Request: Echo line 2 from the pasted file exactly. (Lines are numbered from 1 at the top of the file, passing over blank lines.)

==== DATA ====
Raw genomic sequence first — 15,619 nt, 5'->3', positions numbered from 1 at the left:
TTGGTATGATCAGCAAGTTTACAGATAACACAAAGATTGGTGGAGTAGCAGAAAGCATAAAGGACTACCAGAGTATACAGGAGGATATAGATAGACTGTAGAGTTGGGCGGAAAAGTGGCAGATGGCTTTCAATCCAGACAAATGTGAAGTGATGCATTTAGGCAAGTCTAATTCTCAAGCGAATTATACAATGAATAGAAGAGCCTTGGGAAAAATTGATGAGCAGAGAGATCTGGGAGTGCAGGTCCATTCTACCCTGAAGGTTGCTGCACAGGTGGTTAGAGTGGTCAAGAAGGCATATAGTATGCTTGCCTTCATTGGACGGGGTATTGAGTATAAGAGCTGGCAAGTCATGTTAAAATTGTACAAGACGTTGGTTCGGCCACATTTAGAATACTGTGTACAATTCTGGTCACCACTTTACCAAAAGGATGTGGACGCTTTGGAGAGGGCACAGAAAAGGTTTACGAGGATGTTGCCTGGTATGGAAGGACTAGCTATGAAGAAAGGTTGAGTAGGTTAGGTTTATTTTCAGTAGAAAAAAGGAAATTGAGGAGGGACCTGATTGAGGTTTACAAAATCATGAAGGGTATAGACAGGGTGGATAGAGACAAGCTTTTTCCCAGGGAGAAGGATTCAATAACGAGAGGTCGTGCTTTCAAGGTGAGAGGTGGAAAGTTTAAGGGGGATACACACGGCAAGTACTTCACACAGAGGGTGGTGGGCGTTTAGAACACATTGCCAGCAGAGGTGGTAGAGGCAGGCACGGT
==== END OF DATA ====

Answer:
TTGGTATGATCAGCAAGTTTACAGATAACACAAAGATTGGTGGAGTAGCAGAAAGCATAAAGGACTACCAGAGTATACAGGAGGATATAGATAGACTGTAGAGTTGGGCGGAAAAGTGGCAGATGGCTTTCAATCCAGACAAATGTGAAGTGATGCATTTAGGCAAGTCTAATTCTCAAGCGAATTATACAATGAATAGAAGAGCCTTGGGAAAAATTGATGAGCAGAGAGATCTGGGAGTGCAGGTCCATTCTACCCTGAAGGTTGCTGCACAGGTGGTTAGAGTGGTCAAGAAGGCATATAGTATGCTTGCCTTCATTGGACGGGGTATTGAGTATAAGAGCTGGCAAGTCATGTTAAAATTGTACAAGACGTTGGTTCGGCCACATTTAGAATACTGTGTACAATTCTGGTCACCACTTTACCAAAAGGATGTGGACGCTTTGGAGAGGGCACAGAAAAGGTTTACGAGGATGTTGCCTGGTATGGAAGGACTAGCTATGAAGAAAGGTTGAGTAGGTTAGGTTTATTTTCAGTAGAAAAAAGGAAATTGAGGAGGGACCTGATTGAGGTTTACAAAATCATGAAGGGTATAGACAGGGTGGATAGAGACAAGCTTTTTCCCAGGGAGAAGGATTCAATAACGAGAGGTCGTGCTTTCAAGGTGAGAGGTGGAAAGTTTAAGGGGGATACACACGGCAAGTACTTCACACAGAGGGTGGTGGGCGTTTAGAACACATTGCCAGCAGAGGTGGTAGAGGCAGGCACGGT